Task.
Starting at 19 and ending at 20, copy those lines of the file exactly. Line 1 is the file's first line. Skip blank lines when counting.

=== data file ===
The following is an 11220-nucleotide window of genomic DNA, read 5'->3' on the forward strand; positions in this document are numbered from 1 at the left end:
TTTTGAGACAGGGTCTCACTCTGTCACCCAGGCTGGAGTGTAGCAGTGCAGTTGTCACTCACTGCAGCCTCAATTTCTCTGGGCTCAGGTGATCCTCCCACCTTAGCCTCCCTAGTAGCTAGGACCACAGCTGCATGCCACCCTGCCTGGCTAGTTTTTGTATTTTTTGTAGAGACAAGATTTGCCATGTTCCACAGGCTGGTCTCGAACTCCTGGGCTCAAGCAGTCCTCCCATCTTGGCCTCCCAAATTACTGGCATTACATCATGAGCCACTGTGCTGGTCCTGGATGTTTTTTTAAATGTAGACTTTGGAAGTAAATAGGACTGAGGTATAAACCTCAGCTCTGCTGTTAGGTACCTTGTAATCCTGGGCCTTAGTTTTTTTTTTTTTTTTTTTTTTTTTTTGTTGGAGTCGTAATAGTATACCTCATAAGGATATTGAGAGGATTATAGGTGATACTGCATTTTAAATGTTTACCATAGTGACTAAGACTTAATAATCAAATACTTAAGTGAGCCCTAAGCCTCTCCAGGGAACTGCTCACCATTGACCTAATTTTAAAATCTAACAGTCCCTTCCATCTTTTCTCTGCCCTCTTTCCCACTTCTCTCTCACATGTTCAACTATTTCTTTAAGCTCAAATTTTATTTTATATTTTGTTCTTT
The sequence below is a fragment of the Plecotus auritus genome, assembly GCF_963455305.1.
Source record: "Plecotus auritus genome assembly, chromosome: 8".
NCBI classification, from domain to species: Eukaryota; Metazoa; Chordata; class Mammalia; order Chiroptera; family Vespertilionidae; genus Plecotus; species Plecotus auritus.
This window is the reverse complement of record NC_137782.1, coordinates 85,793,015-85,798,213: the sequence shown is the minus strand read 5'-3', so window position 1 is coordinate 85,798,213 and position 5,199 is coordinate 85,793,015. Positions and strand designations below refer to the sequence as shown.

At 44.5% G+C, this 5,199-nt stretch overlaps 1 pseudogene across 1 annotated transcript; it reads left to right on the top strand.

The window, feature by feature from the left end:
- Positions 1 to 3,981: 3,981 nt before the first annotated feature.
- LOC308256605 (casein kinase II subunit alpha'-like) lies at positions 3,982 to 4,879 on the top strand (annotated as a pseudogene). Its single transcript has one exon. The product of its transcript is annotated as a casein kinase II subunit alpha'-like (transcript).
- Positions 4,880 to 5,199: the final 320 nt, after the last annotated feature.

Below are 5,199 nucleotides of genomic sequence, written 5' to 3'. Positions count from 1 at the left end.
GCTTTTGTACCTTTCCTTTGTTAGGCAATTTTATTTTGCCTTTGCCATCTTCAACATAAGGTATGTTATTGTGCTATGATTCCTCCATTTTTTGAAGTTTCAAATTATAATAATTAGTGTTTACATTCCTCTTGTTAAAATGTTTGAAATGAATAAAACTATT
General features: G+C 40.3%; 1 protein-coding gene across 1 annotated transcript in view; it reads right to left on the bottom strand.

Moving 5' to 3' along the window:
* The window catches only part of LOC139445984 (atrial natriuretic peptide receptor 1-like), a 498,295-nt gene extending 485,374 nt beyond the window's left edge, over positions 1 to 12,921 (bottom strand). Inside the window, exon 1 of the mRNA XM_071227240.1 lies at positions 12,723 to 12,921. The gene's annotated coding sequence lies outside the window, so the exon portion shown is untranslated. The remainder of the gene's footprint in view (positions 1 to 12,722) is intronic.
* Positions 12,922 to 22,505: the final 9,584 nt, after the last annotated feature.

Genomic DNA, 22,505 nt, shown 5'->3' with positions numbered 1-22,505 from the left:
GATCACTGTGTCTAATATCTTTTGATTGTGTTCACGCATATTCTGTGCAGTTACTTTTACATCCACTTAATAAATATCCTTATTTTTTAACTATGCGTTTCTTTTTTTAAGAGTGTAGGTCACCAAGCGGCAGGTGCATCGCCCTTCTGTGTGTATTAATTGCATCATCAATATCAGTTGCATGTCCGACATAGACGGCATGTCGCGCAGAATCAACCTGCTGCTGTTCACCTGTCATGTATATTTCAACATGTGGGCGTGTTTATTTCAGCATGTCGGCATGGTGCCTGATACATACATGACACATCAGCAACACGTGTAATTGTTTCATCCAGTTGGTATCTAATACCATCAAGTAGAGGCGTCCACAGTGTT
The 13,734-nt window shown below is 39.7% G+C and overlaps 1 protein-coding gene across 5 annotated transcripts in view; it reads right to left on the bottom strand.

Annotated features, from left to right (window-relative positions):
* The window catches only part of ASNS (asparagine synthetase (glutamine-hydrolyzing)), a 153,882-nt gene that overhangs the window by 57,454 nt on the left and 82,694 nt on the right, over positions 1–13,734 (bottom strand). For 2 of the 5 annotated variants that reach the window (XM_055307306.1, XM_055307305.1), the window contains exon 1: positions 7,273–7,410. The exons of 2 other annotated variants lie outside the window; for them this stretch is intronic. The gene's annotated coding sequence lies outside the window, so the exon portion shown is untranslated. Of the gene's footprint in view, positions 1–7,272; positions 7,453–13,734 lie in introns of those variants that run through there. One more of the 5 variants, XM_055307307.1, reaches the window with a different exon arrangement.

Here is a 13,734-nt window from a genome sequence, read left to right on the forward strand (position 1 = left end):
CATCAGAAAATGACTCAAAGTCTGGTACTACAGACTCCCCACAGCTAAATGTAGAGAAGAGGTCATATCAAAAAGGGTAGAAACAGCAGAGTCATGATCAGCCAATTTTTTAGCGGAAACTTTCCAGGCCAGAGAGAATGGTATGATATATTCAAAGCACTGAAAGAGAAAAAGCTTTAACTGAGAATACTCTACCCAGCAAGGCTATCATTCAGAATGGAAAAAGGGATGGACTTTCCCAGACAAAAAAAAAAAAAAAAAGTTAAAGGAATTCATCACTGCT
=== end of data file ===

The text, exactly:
GATCACTGTGTCTAATATCTTTTGATTGTGTTCACGCATATTCTGTGCAGTTACTTTTACATCCACTTAATAAATATCCTTATTTTTTAACTATGCGTTTCTTTTTTTAAGAGTGTAGGTCACCAAGCGGCAGGTGCATCGCCCTTCTGTGTGTATTAATTGCATCATCAATATCAGTTGCATGTCCGACATAGACGGCATGTCGCGCAGAATCAACCTGCTGCTGTTCACCTGTCATGTATATTTCAACATGTGGGCGTGTTTATTTCAGCATGTCGGCATGGTGCCTGATACATACATGACACATCAGCAACACGTGTAATTGTTTCATCCAGTTGGTATCTAATACCATCAAGTAGAGGCGTCCACAGTGTT
The 13,734-nt window shown below is 39.7% G+C and overlaps 1 protein-coding gene across 5 annotated transcripts in view; it reads right to left on the bottom strand.